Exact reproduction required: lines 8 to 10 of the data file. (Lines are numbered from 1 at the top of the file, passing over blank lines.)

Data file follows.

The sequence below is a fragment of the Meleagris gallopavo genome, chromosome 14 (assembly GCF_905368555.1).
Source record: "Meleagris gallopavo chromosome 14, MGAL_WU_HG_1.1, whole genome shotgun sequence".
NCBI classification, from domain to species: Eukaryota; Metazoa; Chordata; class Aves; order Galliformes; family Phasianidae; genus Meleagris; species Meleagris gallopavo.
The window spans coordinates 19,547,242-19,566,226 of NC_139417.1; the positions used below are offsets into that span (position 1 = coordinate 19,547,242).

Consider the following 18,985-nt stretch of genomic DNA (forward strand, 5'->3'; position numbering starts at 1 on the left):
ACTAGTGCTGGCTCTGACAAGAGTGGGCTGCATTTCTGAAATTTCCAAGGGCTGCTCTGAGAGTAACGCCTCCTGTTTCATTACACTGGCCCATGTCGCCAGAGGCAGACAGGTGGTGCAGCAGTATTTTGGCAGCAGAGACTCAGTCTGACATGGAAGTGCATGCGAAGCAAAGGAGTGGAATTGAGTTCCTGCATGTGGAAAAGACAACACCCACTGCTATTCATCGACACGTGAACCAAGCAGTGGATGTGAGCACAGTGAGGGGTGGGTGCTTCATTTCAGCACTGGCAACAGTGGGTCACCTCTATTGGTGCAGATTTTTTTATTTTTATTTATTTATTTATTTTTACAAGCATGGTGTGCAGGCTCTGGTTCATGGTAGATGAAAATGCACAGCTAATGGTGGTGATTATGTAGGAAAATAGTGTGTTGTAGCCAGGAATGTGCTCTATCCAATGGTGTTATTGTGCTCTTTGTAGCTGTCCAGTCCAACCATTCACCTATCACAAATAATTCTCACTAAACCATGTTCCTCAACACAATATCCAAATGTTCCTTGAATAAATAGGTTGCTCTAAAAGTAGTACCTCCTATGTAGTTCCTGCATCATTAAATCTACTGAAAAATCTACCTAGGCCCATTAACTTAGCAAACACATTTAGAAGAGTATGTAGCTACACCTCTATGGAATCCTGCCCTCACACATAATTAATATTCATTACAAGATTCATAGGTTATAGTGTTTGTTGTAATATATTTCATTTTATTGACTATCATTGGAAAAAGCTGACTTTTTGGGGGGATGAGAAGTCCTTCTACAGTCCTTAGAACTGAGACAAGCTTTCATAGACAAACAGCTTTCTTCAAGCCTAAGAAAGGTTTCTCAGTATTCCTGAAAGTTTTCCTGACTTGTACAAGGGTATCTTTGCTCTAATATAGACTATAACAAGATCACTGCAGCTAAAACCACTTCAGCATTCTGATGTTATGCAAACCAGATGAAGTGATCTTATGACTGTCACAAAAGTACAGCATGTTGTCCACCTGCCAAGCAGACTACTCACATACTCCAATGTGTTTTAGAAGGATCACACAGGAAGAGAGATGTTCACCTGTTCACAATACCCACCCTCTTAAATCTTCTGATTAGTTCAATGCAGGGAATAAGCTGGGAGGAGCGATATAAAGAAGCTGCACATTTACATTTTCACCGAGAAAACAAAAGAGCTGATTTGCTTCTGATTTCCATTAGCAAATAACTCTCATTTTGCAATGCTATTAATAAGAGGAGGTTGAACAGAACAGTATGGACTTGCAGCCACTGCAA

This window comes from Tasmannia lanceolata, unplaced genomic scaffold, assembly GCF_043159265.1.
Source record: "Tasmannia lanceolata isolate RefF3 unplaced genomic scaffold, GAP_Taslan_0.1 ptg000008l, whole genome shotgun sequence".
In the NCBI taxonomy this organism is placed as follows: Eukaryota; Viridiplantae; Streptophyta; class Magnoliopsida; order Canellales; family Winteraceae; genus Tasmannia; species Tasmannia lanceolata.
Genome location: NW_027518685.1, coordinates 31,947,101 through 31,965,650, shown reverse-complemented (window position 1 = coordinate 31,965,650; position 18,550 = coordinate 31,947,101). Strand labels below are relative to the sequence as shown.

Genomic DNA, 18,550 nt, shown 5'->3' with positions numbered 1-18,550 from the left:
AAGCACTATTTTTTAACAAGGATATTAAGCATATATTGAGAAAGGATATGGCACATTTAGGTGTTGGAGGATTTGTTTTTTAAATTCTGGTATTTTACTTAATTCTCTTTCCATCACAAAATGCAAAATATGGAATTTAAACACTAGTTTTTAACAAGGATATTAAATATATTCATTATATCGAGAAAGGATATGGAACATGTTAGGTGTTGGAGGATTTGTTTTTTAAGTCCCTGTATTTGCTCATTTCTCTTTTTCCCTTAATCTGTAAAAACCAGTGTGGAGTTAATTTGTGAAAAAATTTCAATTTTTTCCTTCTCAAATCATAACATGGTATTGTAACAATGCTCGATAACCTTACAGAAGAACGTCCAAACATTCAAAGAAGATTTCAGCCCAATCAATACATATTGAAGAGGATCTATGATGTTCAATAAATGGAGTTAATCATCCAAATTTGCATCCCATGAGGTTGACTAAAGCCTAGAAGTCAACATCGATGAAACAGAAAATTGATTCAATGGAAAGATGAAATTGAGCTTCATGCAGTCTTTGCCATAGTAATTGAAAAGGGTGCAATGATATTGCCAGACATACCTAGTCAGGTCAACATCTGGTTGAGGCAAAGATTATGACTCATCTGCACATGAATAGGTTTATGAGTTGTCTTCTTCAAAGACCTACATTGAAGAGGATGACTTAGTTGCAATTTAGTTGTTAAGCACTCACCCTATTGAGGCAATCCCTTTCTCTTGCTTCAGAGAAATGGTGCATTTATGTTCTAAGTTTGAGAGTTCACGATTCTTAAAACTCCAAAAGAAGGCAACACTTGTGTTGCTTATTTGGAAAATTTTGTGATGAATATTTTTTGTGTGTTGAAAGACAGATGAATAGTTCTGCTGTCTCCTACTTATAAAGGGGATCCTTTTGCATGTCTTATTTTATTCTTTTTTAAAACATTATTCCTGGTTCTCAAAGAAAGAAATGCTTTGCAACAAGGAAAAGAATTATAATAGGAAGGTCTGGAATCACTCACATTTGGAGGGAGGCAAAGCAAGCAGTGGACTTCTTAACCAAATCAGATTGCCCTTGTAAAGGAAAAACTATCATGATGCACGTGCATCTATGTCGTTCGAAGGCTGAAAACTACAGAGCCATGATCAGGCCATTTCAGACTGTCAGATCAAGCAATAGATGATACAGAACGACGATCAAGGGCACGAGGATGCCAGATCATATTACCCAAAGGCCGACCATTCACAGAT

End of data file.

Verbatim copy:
Source record: "Tasmannia lanceolata isolate RefF3 unplaced genomic scaffold, GAP_Taslan_0.1 ptg000008l, whole genome shotgun sequence".
In the NCBI taxonomy this organism is placed as follows: Eukaryota; Viridiplantae; Streptophyta; class Magnoliopsida; order Canellales; family Winteraceae; genus Tasmannia; species Tasmannia lanceolata.
Genome location: NW_027518685.1, coordinates 31,947,101 through 31,965,650, shown reverse-complemented (window position 1 = coordinate 31,965,650; position 18,550 = coordinate 31,947,101). Strand labels below are relative to the sequence as shown.